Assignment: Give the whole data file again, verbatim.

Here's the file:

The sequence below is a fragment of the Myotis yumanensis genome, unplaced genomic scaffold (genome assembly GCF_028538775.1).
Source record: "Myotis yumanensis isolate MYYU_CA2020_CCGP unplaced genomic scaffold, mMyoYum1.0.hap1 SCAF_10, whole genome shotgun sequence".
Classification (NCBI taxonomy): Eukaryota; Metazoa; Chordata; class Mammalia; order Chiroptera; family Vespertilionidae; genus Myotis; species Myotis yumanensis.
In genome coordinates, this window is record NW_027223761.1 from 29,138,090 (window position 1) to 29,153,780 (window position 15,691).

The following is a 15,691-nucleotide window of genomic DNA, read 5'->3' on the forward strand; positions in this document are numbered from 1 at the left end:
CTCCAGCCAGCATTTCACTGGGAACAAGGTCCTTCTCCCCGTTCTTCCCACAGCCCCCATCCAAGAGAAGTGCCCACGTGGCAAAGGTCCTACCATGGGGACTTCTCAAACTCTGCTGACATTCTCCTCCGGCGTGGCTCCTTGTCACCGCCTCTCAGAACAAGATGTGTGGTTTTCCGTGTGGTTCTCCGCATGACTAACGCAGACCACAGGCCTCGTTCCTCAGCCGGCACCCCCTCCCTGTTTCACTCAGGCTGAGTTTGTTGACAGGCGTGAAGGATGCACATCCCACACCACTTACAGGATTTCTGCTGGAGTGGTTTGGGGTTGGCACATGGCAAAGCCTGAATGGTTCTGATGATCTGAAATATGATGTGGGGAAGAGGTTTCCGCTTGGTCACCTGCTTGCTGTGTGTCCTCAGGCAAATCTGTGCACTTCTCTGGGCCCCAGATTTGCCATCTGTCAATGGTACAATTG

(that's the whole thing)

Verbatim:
The sequence below is a fragment of the Myotis yumanensis genome, unplaced genomic scaffold (genome assembly GCF_028538775.1).
Source record: "Myotis yumanensis isolate MYYU_CA2020_CCGP unplaced genomic scaffold, mMyoYum1.0.hap1 SCAF_10, whole genome shotgun sequence".
Classification (NCBI taxonomy): Eukaryota; Metazoa; Chordata; class Mammalia; order Chiroptera; family Vespertilionidae; genus Myotis; species Myotis yumanensis.
In genome coordinates, this window is record NW_027223761.1 from 29,138,090 (window position 1) to 29,153,780 (window position 15,691).

The following is a 15,691-nucleotide window of genomic DNA, read 5'->3' on the forward strand; positions in this document are numbered from 1 at the left end:
CTCCAGCCAGCATTTCACTGGGAACAAGGTCCTTCTCCCCGTTCTTCCCACAGCCCCCATCCAAGAGAAGTGCCCACGTGGCAAAGGTCCTACCATGGGGACTTCTCAAACTCTGCTGACATTCTCCTCCGGCGTGGCTCCTTGTCACCGCCTCTCAGAACAAGATGTGTGGTTTTCCGTGTGGTTCTCCGCATGACTAACGCAGACCACAGGCCTCGTTCCTCAGCCGGCACCCCCTCCCTGTTTCACTCAGGCTGAGTTTGTTGACAGGCGTGAAGGATGCACATCCCACACCACTTACAGGATTTCTGCTGGAGTGGTTTGGGGTTGGCACATGGCAAAGCCTGAATGGTTCTGATGATCTGAAATATGATGTGGGGAAGAGGTTTCCGCTTGGTCACCTGCTTGCTGTGTGTCCTCAGGCAAATCTGTGCACTTCTCTGGGCCCCAGATTTGCCATCTGTCAATGGTACAATTG